How to use Facebook, Twitter for catering ads

by / 0 Comments / February 8, 2017

When it comes to catering sales, it takes a multi-dimensional strategy to build sales and increase buzz. Included in that strategy should be social channels such as Facebook and Twitter. This is because consumers spend approximately one out of every five minutes on social network sites, which makes them active areas for advertising.

“If for some reason you’re not doing social media advertising, it’s probably a good idea to start thinking about it,” said Mike Tyler, founder and CEO of War Room, Inc. “You can be extremely successful if you do it right.”

While there are a multitude of social media sites ripe for advertising, Tyler said Facebook and Twitter are the easiest to get into. For starters, they are where a majority of people spend their time, they don’t have minimum ad spend requirements and their options are relatively similar.

When using these channels. brand marketers should pay attention to their quality ad score, advertising keywords that are tracked and monitored based on consumer relevancy.

“Quality scores have been huge in Google for a long time and we’re starting to see it now on social platforms. These scores are all about relevance and high quality scores means lower ad costs and more engagement,” Tyler said.

There are huge discounts or huge penalties based on the engagement rates of ads. This is because social platforms don’t want advertisers sponsoring or promoting junk.

Companies can find out what their quality ad score is by using a back-end reporting feature, which tracks actions, impressions and relevancy scores.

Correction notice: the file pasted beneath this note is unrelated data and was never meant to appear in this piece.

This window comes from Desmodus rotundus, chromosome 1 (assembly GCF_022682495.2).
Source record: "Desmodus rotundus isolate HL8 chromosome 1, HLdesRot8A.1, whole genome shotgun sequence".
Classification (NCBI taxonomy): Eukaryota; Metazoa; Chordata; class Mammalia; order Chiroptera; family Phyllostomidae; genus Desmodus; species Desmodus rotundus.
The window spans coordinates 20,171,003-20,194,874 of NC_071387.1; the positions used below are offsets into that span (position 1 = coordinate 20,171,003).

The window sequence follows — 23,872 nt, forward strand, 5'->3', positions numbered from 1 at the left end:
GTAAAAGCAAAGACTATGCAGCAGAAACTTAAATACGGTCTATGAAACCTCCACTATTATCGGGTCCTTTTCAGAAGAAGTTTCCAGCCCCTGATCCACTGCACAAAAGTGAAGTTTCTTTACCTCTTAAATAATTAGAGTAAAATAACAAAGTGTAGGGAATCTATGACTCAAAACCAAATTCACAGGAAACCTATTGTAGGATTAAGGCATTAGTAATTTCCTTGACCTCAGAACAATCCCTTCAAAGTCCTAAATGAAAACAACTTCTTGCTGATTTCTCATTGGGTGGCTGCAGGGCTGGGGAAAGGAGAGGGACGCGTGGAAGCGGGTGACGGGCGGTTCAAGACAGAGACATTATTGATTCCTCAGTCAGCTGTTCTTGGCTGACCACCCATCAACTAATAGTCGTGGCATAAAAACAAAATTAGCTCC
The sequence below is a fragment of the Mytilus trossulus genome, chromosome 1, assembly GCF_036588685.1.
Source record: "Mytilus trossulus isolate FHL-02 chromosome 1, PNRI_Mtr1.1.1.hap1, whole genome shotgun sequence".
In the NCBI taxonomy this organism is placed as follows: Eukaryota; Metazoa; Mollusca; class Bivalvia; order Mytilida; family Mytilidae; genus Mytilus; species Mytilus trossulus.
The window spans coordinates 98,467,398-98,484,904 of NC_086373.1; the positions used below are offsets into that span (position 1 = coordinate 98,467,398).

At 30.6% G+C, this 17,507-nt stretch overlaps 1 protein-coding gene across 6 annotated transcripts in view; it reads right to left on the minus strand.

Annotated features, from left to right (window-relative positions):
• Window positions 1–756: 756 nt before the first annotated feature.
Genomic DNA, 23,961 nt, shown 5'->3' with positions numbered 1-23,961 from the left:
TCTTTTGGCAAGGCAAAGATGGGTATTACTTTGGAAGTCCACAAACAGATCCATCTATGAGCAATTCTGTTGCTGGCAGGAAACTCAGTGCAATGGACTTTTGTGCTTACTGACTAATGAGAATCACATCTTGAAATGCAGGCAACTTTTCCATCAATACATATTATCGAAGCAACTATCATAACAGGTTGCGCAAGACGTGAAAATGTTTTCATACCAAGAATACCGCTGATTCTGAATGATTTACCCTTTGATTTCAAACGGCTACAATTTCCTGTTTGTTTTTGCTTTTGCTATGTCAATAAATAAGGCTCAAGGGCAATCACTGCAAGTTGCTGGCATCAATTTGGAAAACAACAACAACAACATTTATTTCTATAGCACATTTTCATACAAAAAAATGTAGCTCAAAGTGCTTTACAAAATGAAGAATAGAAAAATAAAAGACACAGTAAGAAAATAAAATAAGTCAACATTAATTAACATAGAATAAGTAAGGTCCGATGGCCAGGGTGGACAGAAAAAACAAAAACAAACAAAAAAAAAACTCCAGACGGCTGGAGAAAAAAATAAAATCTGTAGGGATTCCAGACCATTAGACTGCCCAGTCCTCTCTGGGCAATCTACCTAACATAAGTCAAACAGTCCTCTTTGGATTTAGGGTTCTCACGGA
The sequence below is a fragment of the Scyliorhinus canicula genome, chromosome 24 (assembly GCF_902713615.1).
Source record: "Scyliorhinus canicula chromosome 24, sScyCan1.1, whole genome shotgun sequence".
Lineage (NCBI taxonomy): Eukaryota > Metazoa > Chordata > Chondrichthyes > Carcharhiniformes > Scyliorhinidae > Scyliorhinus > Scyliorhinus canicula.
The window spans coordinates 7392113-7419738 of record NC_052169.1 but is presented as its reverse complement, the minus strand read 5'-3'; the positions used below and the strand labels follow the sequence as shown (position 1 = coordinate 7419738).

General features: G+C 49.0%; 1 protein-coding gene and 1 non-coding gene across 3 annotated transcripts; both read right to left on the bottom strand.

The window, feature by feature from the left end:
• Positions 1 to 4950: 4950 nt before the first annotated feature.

Another thing marketers must keep in mind is quality of each social ad. Junk ads lead to less audience engagement and brand dilution, creating a negative impact on sales.

“There is what you as a marketer want to talk about and then there is what people are interested in consuming. And so you have to find this happy medium between what people are both interested in and what is relevant to your business,” Tyler said.

“Where things get off the rails is when companies are overtly self promotional and nobody cares about that and of course nobody engages with that. So people start to think social ads don’t work. Well they do work and the success you can have is astronomical if you can just stop promoting junk ads.”

Other opportunities that exist include direct promotions to in-market segments and layered demographic marketing. Social ad campaigns that use in-market segments give brands the ability to get their name in front of consumers as they are searching for a specific service.

“So you can advertise directly at the moment of intent,” Tyler said.

While brands can also use Google ad words to conduct specific demographic targeting based on gender, age and parental status, demographic targeting through Facebook and Twitter can go much deeper. This includes consumer insights such as education level, home ownership or recent charitable contributions, among others.

“If you know your target market well there are probably a lot of signals that you can find about this target demographic on Facebook and Twitter that will allow you to reach just the right people,” Tyler said.

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